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Symantec was close behind, missing 17.6 percent of specimens on the real-time scan, but performing on a par with Trend, CA and eEye in the on-demand scans.
McAfee was next, with 22.3 percent of our specimens eluding the real-time scan. The follow-up on-demand scan, however, produced some surprising results: Another 10.7 percent of specimens were detected, but none of those were deleted or quarantined. Likewise, in the pure-play on-demand scan, all of the 8,000-plus malware specimens survived, despite an avalanche of alerts. That's because this new McAfee product has a default action of alert-only for on-demand scans, in contrast to the competition and a departure from most earlier McAfee products.
With the help of McAfee support, we used the McAfee client to conduct an on-demand scan with a delete action, a process that requires several rather nonintuitive steps. After that scan, 11.6 percent of our initial specimens remained for both the on-demand scan following real-time scanning and the pure-play on-demand scan. Notably, McAfee blocks all .exe files from a network copy, even benign test files, due to another default setting. Such a feature is likely to cause problems in environments attempting to distribute programs via network file shares, and is certain to be disabled in some enterprises.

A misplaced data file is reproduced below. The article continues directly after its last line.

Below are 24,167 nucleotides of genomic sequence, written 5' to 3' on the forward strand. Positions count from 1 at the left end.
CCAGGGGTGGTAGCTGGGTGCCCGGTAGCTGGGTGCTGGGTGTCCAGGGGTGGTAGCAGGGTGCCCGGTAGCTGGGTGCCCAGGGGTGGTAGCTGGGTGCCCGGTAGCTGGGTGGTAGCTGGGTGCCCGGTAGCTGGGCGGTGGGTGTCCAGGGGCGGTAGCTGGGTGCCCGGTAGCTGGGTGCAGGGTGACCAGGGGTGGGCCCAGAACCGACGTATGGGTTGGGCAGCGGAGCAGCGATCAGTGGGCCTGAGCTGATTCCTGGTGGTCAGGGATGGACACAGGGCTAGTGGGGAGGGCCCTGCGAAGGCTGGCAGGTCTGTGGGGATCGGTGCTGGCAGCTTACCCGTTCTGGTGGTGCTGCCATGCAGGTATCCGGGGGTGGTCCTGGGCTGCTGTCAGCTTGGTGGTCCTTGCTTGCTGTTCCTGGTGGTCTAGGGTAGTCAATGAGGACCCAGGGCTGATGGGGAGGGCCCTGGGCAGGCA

When we tested Sophos, every one of our specimens survived the
| initial copy because, by default, Sophos' real-time defenses only look at "read" actions, not "write" actions. Such an approach, possibly done to improve file system performance, prevents the malware from executing, but does not stop infiltration of malware into a file system. Sophos does offer an option for changing this default behavior.
In the end, both the real-time/on-demand combo test and the pure on-demand test left 36.7 percent of the specimens on the target machine.
Sophos' default behavior is to perform "in-place" quarantine, preventing future access of the file but leaving it in its current location. All the other products move malware to a separate quarantine directory or delete it. Sophos says its approach makes restoration of files misidentified as malware easier. If your antivirus tool makes false-positive matches on legitimate files, restoring access in their normal locations is a lot easier than scraping them out of a quarantine directory and finding their homes again. The Sophos tool can be configured to perform traditional quarantine or deletion.
This was first published in November 2007